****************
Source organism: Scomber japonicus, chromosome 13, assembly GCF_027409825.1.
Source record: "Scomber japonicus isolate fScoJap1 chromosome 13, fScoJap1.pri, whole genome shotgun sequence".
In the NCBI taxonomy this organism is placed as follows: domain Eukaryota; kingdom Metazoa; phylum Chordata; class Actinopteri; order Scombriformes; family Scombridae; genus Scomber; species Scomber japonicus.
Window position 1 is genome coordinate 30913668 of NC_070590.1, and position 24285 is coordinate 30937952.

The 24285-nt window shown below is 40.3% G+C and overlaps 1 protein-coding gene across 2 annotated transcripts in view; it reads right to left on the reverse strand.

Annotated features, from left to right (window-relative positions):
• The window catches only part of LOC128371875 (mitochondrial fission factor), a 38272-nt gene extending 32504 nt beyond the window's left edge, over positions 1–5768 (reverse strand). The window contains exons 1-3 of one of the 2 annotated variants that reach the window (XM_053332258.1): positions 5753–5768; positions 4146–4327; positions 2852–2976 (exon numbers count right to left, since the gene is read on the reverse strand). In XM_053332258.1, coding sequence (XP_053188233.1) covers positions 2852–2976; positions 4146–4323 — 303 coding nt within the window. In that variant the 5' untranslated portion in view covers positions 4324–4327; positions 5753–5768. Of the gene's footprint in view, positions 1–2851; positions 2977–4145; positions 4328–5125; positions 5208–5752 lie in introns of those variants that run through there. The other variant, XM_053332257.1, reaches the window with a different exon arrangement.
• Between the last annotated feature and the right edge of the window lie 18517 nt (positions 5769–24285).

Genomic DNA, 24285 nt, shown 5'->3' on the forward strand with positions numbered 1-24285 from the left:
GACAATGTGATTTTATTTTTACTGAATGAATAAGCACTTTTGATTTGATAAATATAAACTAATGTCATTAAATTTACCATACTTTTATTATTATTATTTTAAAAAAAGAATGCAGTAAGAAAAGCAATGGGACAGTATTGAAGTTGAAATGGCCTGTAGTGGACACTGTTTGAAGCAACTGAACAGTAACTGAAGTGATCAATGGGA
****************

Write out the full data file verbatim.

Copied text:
Source organism: Scomber japonicus, chromosome 13, assembly GCF_027409825.1.
Source record: "Scomber japonicus isolate fScoJap1 chromosome 13, fScoJap1.pri, whole genome shotgun sequence".
In the NCBI taxonomy this organism is placed as follows: domain Eukaryota; kingdom Metazoa; phylum Chordata; class Actinopteri; order Scombriformes; family Scombridae; genus Scomber; species Scomber japonicus.
Window position 1 is genome coordinate 30913668 of NC_070590.1, and position 24285 is coordinate 30937952.

The 24285-nt window shown below is 40.3% G+C and overlaps 1 protein-coding gene across 2 annotated transcripts in view; it reads right to left on the reverse strand.

Annotated features, from left to right (window-relative positions):
• The window catches only part of LOC128371875 (mitochondrial fission factor), a 38272-nt gene extending 32504 nt beyond the window's left edge, over positions 1–5768 (reverse strand). The window contains exons 1-3 of one of the 2 annotated variants that reach the window (XM_053332258.1): positions 5753–5768; positions 4146–4327; positions 2852–2976 (exon numbers count right to left, since the gene is read on the reverse strand). In XM_053332258.1, coding sequence (XP_053188233.1) covers positions 2852–2976; positions 4146–4323 — 303 coding nt within the window. In that variant the 5' untranslated portion in view covers positions 4324–4327; positions 5753–5768. Of the gene's footprint in view, positions 1–2851; positions 2977–4145; positions 4328–5125; positions 5208–5752 lie in introns of those variants that run through there. The other variant, XM_053332257.1, reaches the window with a different exon arrangement.
• Between the last annotated feature and the right edge of the window lie 18517 nt (positions 5769–24285).

Genomic DNA, 24285 nt, shown 5'->3' on the forward strand with positions numbered 1-24285 from the left:
GACAATGTGATTTTATTTTTACTGAATGAATAAGCACTTTTGATTTGATAAATATAAACTAATGTCATTAAATTTACCATACTTTTATTATTATTATTTTAAAAAAAGAATGCAGTAAGAAAAGCAATGGGACAGTATTGAAGTTGAAATGGCCTGTAGTGGACACTGTTTGAAGCAACTGAACAGTAACTGAAGTGATCAATGGGA